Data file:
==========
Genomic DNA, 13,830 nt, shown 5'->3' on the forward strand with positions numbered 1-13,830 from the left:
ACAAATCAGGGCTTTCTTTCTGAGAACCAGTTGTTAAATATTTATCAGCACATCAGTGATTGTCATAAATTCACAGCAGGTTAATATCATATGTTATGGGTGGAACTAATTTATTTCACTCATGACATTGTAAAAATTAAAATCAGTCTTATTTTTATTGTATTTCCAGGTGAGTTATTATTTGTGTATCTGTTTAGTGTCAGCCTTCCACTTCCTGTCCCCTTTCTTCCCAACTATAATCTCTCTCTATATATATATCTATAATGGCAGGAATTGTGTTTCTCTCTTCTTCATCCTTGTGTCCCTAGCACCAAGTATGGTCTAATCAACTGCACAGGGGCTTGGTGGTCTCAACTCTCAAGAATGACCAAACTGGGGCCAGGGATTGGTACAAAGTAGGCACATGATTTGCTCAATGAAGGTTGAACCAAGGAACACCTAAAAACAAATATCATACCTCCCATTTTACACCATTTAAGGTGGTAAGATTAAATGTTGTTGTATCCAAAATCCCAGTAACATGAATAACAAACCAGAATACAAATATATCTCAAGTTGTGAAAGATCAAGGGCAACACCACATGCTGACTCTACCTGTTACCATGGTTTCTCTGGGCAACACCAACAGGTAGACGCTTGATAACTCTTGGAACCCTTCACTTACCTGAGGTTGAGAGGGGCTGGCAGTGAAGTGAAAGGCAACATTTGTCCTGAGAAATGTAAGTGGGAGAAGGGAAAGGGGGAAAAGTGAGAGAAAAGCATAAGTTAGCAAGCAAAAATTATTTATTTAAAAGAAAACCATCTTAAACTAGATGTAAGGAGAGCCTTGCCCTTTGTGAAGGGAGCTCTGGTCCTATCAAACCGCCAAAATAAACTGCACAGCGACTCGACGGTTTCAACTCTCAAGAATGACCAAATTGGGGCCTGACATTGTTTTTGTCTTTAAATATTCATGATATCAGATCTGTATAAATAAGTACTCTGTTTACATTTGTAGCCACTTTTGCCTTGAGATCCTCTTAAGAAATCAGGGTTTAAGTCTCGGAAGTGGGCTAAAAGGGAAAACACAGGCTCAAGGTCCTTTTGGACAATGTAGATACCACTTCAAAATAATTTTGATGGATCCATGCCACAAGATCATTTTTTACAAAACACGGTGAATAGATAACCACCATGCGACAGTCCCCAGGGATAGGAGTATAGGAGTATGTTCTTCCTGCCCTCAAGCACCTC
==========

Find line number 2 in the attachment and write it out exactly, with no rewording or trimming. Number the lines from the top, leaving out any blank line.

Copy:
ACAAATCAGGGCTTTCTTTCTGAGAACCAGTTGTTAAATATTTATCAGCACATCAGTGATTGTCATAAATTCACAGCAGGTTAATATCATATGTTATGGGTGGAACTAATTTATTTCACTCATGACATTGTAAAAATTAAAATCAGTCTTATTTTTATTGTATTTCCAGGTGAGTTATTATTTGTGTATCTGTTTAGTGTCAGCCTTCCACTTCCTGTCCCCTTTCTTCCCAACTATAATCTCTCTCTATATATATATCTATAATGGCAGGAATTGTGTTTCTCTCTTCTTCATCCTTGTGTCCCTAGCACCAAGTATGGTCTAATCAACTGCACAGGGGCTTGGTGGTCTCAACTCTCAAGAATGACCAAACTGGGGCCAGGGATTGGTACAAAGTAGGCACATGATTTGCTCAATGAAGGTTGAACCAAGGAACACCTAAAAACAAATATCATACCTCCCATTTTACACCATTTAAGGTGGTAAGATTAAATGTTGTTGTATCCAAAATCCCAGTAACATGAATAACAAACCAGAATACAAATATATCTCAAGTTGTGAAAGATCAAGGGCAACACCACATGCTGACTCTACCTGTTACCATGGTTTCTCTGGGCAACACCAACAGGTAGACGCTTGATAACTCTTGGAACCCTTCACTTACCTGAGGTTGAGAGGGGCTGGCAGTGAAGTGAAAGGCAACATTTGTCCTGAGAAATGTAAGTGGGAGAAGGGAAAGGGGGAAAAGTGAGAGAAAAGCATAAGTTAGCAAGCAAAAATTATTTATTTAAAAGAAAACCATCTTAAACTAGATGTAAGGAGAGCCTTGCCCTTTGTGAAGGGAGCTCTGGTCCTATCAAACCGCCAAAATAAACTGCACAGCGACTCGACGGTTTCAACTCTCAAGAATGACCAAATTGGGGCCTGACATTGTTTTTGTCTTTAAATATTCATGATATCAGATCTGTATAAATAAGTACTCTGTTTACATTTGTAGCCACTTTTGCCTTGAGATCCTCTTAAGAAATCAGGGTTTAAGTCTCGGAAGTGGGCTAAAAGGGAAAACACAGGCTCAAGGTCCTTTTGGACAATGTAGATACCACTTCAAAATAATTTTGATGGATCCATGCCACAAGATCATTTTTTACAAAACACGGTGAATAGATAACCACCATGCGACAGTCCCCAGGGATAGGAGTATAGGAGTATGTTCTTCCTGCCCTCAAGCACCTC